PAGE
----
In 1900, he changed the name of the league to the American League and vowed to make deals to sign contracts with players who were dissatisfied with the pay and terms of their deals with the NL. This led to a nasty turf war that heated up in 1901 enough to concern Patrick T. Powers, president of the Eastern League, many other minor league owners about the conflict affecting their organizations. Representatives of the different minor leagues met at the Leland Hotel in Chicago on September 5, 1901. In response to the NL–AL battle, they agreed to form the National Association of Professional Baseball Leagues, called the NAPBL, or NA for short; the purpose of the NAPBL at the time was to maintain the independence of the leagues involved. Several continued to work independently. Powers was made the first president of the NAPBL, whose offices were established in Auburn, New York. In 1903, the conflict between the AL and NL ended in the National Agreement of 1903; the NAPBL became involved in the stages of the negotiations to develop rules for the acquisition of players from their leagues by the NL and the AL.
The 1903 agreement ensured that teams would be compensated for the players that they had taken the time and effort to scout and develop, no NA team was required to sell their players, although most did because the cash was an important source of revenue for most teams. The NA leagues were still fiercely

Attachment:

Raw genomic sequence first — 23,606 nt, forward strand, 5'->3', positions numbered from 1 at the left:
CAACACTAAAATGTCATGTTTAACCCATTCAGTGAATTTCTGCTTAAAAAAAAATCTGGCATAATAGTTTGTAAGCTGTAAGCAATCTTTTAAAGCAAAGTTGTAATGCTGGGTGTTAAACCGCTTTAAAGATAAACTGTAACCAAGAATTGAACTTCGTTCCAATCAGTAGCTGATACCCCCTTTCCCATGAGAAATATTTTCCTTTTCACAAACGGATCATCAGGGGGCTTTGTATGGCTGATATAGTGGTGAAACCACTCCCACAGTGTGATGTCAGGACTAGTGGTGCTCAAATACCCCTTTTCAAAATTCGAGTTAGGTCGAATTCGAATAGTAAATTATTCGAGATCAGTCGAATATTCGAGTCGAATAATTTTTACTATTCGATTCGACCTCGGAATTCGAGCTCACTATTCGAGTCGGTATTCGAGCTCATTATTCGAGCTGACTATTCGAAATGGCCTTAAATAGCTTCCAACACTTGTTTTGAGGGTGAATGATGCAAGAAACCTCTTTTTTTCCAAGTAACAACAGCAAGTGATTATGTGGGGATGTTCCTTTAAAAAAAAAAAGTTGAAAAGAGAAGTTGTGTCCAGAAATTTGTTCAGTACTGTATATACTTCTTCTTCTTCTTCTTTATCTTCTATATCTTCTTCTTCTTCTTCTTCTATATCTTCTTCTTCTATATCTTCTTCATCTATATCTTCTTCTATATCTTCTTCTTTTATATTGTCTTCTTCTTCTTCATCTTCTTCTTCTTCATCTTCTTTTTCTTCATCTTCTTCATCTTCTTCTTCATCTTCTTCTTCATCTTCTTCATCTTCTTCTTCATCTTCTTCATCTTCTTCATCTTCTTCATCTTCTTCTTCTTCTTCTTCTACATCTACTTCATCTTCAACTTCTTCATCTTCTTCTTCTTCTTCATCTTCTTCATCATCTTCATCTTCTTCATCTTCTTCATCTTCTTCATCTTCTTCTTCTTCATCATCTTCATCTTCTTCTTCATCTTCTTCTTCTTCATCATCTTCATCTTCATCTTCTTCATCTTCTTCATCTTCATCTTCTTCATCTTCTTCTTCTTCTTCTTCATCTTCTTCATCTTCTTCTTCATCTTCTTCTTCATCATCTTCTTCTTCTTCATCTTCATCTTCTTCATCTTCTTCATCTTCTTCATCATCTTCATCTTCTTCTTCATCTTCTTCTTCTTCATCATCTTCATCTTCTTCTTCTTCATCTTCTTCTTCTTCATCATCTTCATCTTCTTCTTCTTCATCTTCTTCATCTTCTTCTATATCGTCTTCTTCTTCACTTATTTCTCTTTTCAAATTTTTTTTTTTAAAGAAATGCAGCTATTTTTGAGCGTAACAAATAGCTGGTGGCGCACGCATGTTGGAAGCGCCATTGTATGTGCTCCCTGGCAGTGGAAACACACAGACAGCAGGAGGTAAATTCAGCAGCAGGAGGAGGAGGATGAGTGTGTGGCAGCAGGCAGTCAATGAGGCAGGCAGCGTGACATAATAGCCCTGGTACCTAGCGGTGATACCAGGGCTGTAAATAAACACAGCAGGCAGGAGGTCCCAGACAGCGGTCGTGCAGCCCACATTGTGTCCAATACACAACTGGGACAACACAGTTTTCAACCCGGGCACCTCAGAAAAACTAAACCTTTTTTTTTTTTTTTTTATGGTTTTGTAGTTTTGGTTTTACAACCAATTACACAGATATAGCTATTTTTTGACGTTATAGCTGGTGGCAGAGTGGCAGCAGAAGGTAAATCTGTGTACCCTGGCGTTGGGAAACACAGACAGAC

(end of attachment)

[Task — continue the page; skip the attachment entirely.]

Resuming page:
Canadians are people identified with the country of Canada. This connection may be residential, historical or cultural. For most Canadians, several of these connections exist and are collectively the source of their being Canadian. Canada is a multilingual and multicultural society home to people of many different ethnic and national origins, with the majority of the population made up of Old World immigrants and their descendants. Following the initial period of French and the much larger British colonization, different waves of immigration and settlement of non-indigenous peoples took place over the course of nearly two centuries and continue today. Elements of Indigenous, French and more recent immigrant customs and religions have combined to form the culture of Canada, thus a Canadian identity. Canada has been influenced by its linguistic and economic neighbour—the United States. Canadian independence from the United Kingdom grew over the course of many years since the formation of the Canadian Confederation in 1867.